Take the 2-minute tour ×
Ask Different is a question and answer site for power users of Apple hardware and software. It's 100% free, no registration required.

My MacBook Pro gets stupidly hot when I'm working on it normally (not clamshell). I am worried that the heat could damage the screen if I use it in clamshell mode.

I thought that I could place it upside down (in the sense that the Apple logo and LCD panel lie flat on the table) on a non-slip surface so that the heat would vent right out of the (now) top and away. Could I knacker the fans by running them upside down?

The laptop is a 15" MacBook Pro with retina display.

share|improve this question
    
Why use it in closed-clamshell mode rather than using an extended display mode? –  XAleXOwnZX May 2 '13 at 23:21

6 Answers 6

up vote 7 down vote accepted

You can place the Mac in whatever orientation you like during clamshell mode as long as it's supported and protected from falls.

I really like the Book Arc stand so that the trackpad area is by the table and all the warmer section near the hinge is up and exposed on all sides to airflow.

Your proposed mechanism should be measurably cooler when you have the CPU generating maximum heat and for some reason the airflow / ambient temperature wasn't cooling things as much as you had hoped. The air trapped in the LCD panel can have a fairly good insulation value and if the surface is soft, airflow under the feet is diminished.

The Apple fans are high quality and likely magnetically suspended or have so little play it's not a concern unless you have shocks or other accelerations.

share|improve this answer

One reason I can think of is that while the bottom is protected by rubber feet, the top is exposed. While you may think the surface you're placing your Mac on may look clean, it's possible that there's some grit that will scratch your Mac when it moves. A non-slip surface might mitigate this somewhat, but you may also want to invest in a skin to protect your computer.

share|improve this answer

The heat is unlikely to damage the screen (I've run mine in clamshell mode for a long time) and I'd be concerned about damaging the finish.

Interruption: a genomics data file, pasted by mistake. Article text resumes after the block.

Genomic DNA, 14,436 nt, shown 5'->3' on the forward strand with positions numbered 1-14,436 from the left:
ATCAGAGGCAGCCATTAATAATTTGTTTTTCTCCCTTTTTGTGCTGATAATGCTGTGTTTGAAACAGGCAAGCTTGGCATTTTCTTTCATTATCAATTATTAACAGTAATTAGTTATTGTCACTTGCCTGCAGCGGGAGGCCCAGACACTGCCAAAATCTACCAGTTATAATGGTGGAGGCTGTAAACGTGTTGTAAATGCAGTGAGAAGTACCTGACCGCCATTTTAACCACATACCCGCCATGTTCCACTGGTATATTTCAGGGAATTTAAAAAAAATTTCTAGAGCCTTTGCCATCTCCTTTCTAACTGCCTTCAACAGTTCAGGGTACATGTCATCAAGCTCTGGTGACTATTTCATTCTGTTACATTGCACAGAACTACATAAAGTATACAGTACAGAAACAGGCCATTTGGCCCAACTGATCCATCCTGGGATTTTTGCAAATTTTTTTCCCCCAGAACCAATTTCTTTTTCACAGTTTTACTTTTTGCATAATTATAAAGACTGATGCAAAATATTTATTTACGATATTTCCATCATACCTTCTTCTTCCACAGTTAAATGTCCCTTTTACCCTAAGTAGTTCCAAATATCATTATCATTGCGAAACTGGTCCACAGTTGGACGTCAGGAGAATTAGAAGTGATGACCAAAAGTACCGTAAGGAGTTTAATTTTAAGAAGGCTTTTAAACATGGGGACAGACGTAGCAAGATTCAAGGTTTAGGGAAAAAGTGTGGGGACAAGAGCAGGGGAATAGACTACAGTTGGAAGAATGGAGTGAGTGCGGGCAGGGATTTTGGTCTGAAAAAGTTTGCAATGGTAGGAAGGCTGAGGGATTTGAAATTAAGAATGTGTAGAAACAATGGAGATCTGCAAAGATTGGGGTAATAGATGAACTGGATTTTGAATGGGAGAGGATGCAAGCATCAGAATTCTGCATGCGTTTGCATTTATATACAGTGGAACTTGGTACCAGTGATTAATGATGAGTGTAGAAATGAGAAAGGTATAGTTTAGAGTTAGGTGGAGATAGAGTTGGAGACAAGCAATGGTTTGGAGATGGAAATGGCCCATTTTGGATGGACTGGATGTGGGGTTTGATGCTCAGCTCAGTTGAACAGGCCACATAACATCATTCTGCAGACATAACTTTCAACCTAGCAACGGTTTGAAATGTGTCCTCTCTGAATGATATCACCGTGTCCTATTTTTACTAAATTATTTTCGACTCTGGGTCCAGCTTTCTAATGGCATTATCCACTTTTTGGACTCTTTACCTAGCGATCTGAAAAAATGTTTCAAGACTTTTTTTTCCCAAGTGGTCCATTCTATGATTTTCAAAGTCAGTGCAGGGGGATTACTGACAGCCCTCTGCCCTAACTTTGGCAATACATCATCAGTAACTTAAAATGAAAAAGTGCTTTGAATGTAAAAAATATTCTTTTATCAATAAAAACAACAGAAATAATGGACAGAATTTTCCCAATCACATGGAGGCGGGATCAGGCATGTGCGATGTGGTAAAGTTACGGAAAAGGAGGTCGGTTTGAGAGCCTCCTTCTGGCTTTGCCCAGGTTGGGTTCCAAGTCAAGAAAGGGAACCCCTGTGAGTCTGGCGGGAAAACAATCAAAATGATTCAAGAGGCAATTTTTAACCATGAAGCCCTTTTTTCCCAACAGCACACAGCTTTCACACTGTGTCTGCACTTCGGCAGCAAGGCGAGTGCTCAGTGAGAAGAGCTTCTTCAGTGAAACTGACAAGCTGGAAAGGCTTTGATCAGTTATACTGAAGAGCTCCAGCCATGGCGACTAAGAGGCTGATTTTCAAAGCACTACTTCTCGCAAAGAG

An alternate solution: If you have the room, open the laptop and place a magnet on top of the case near the batter meter or auto port area (I don't know exactly where the sensor is on the retina but that's where it is on my MacBookPro8,2). It will think the lid is closed while still allowing for vertical convective and radiant cooling.

share|improve this answer
    
Thanks for the tip. I'm thinking of getting one of the cooler master L stands so that I can stand vertically it with the hinge towards the ceiling. –  Andrew May 2 '13 at 23:21

If heat is your concern, I recommend the Griffin Elevator Stand. I use it personally and prefer it over my previous laptop stands because of how exposed the underside of the laptop it is. 2 (rubber padded) metal brackets are all the block the bottom of the laptop, allowing for great air circulation.

share|improve this answer

I have read about MacBook Air's that clock down the CPU slightly when in clamshell mode. I haven't performed any testing on this, but it is possible that retina macbook does the same thing.

share|improve this answer

The CPU clocks it's self down dynamically depending on temperature, number of cores active and power see turbo boost http://en.wikipedia.org/wiki/Intel_Turbo_Boost

share|improve this answer
    
Your statement is true, but how does it relate to the question about gravity and running a Mac in clamshell mode? Should this be a comment on another answer? –  bmike Jun 27 '13 at 18:40

Your Answer

 
discard

By posting your answer, you agree to the privacy policy and terms of service.

Not the answer you're looking for? Browse other questions tagged or ask your own question.